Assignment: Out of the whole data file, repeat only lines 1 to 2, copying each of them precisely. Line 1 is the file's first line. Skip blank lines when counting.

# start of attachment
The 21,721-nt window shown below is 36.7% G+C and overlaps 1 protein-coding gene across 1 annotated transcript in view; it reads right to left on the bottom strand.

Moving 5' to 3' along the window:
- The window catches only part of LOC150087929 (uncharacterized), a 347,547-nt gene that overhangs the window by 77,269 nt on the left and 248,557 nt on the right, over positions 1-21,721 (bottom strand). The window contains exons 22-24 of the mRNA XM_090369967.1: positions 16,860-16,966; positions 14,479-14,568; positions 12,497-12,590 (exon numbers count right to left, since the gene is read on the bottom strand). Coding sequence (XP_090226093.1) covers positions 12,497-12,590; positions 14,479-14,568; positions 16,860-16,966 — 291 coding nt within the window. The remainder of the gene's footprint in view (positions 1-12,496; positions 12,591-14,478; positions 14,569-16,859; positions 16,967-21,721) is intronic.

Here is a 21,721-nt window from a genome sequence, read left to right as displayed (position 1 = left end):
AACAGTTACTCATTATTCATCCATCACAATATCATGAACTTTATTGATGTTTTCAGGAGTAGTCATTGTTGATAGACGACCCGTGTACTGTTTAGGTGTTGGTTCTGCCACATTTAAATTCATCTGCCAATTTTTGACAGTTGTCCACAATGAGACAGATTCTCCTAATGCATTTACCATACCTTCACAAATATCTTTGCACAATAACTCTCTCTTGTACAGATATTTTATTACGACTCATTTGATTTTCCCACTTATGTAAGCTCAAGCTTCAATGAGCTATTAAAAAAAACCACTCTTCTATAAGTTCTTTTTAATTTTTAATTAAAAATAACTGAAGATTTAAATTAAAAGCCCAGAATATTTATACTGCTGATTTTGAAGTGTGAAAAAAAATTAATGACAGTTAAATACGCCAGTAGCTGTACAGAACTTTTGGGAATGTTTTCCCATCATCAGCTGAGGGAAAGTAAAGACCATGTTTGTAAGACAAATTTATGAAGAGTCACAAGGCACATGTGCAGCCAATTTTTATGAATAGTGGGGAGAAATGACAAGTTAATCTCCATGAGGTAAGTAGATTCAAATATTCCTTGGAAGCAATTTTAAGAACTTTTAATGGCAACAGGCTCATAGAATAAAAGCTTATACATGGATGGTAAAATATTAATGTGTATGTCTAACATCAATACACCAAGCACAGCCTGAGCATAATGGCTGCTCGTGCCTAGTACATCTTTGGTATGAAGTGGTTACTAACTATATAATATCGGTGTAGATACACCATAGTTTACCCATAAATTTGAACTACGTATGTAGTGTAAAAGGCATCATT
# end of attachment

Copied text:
The 21,721-nt window shown below is 36.7% G+C and overlaps 1 protein-coding gene across 1 annotated transcript in view; it reads right to left on the bottom strand.

Moving 5' to 3' along the window: